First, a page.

Weather

SLO County weather forecast for the week of May 22

The “May Gray” marine layer will bring fog to coastal areas this week, PG&E meteorologist John Lindsey says.
The “May Gray” marine layer will bring fog to coastal areas this week, PG&E meteorologist John Lindsey says.

Here is this week’s weather forecast by PG&E meteorologist John Lindsey.

After a reprieve last week, the marine low clouds “May Gray” will return to coastal regions early this week and the North County later this week. In the North County, strengthening high pressure Monday into Tuesday will continue to create warm conditions with widespread mid-90-degree readings from Santa Margarita to San Miguel and all locations in between.

Along the coastline, fog with areas of mist will develop as a strong temperature inversion layer develops. Morning temperatures will range between the low 50s at sea level along the beaches and just a short distance away, but at 1,200 feet up, the top of the Irish Hills will see mid-80s and under clear skies.

An approaching upper-level trough will nudge the ridge of high pressure eastward Tuesday night, signaling an end to the recent stretch of above-normal inland temperatures. More importantly, this condition will produce a deepening marine layer. As the marine layer increases in height Tuesday night into Friday, heavy mist and drizzle will develop along the coast and will progressively move farther inland each night, reaching the North County by Thursday morning.

Lindsey_John_Clip
John Lindsey David Middlecamp dmiddlecamp@thetribunenews.com

If the numerical weather models are accurate, between a few hundreds and a third of an inch of precipitation (mist an drizzle) could accumulate along the coastline over this period. Dreary conditions indeed! Needless to say, widespread cooling will spread across the entire Central Coast as persistent onshore flow will continue to pump chilly marine air into interior valleys and the atmosphere cools from the top down.

The Eastern Pacific high will strengthen off the California coastline this upcoming Memorial Day weekend. This condition is expected to produce strong to gale-force (25 to 38 mph) northwesterly winds, warmer conditions and mostly clear skies as the marine layer is mixed out of atmosphere.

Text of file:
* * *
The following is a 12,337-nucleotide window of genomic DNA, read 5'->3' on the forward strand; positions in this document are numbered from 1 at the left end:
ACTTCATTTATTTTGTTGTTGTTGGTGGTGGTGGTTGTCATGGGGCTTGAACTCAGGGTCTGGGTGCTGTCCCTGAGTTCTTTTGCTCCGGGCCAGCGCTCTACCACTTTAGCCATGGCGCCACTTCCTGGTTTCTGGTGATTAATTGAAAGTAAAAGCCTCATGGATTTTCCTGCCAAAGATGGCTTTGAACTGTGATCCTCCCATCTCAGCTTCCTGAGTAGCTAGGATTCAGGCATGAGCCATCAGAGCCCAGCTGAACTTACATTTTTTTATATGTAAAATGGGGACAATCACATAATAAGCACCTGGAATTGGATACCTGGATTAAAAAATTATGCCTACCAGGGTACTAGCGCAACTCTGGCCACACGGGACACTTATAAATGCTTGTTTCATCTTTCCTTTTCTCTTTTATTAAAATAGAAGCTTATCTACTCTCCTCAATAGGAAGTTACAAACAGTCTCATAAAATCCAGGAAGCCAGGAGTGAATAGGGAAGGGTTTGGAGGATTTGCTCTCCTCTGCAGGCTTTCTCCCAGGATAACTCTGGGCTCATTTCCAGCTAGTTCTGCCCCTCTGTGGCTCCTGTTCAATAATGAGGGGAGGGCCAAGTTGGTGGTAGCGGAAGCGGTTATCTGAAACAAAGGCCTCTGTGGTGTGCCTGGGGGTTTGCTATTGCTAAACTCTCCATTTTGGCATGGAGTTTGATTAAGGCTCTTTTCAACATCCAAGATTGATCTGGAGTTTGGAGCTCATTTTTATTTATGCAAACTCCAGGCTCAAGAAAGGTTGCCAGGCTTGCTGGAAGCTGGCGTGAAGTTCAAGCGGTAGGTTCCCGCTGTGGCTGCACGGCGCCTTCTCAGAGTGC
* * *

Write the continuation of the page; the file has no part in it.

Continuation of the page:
Surf report

Monday’s 2- to 4-foot northwesterly (305-degree, deep-water) swell (with an 8- to 10-second period) will remain at this height and period into Tuesday. A 3- to 5-foot northwesterly (310-degree, deep-water) swell (with an 8- to 12-second period) is forecast along our coastline Wednesday into Friday.

Strong to gale-force (25 to 38 mph) northwesterly winds will generate a 3- to 5-foot northwesterly (310-degree, deep-water) sea and swell (with a 4- to 9-second period) Saturday, increasing to 4 to 6 feet (with a 4- to 6-second period) on Sunday. Combined with Monday’s northwesterly swell will, it be a 1- to 2-foot Southern Hemisphere (190-degree, deep-water) swell (with a 14- to 16-second period).

Seawater temperatures

Seawater temperatures will range between 50 and 52 degrees through Wednesday. Seawater temperatures will increase to 51 and 53 degrees Thursday into Friday.

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At PG&E, the safety of our customers and employees is our top priority. Areas of dense fog with mist and drizzle this week will reduced driver visibility and may produce slippery road conditions. Please slow down on the road and give yourself extra time to reach your destination.

John Lindsey’s Weekly Forecast is special to The Tribune. He is PG&E’s Diablo Canyon Power Plant marine meteorologist and media relations representative. Contact him at pgeweather@pge.com. Follow him on Twitter @PGE_John.

This week’s temperatures

LOWS AND HIGHS, PASO ROBLES

MON

TUE

WED

THU

FRI

SAT

SUN

51 95

51 94

53 86

52 77

49 75

47 83

49 86

LOWS AND HIGHS, SLO AND COASTAL VALLEYS

MON

TUE

WED

THU

FRI

SAT

SUN

53 75

52 74

54 73

54 70

53 68

51 72

52 76

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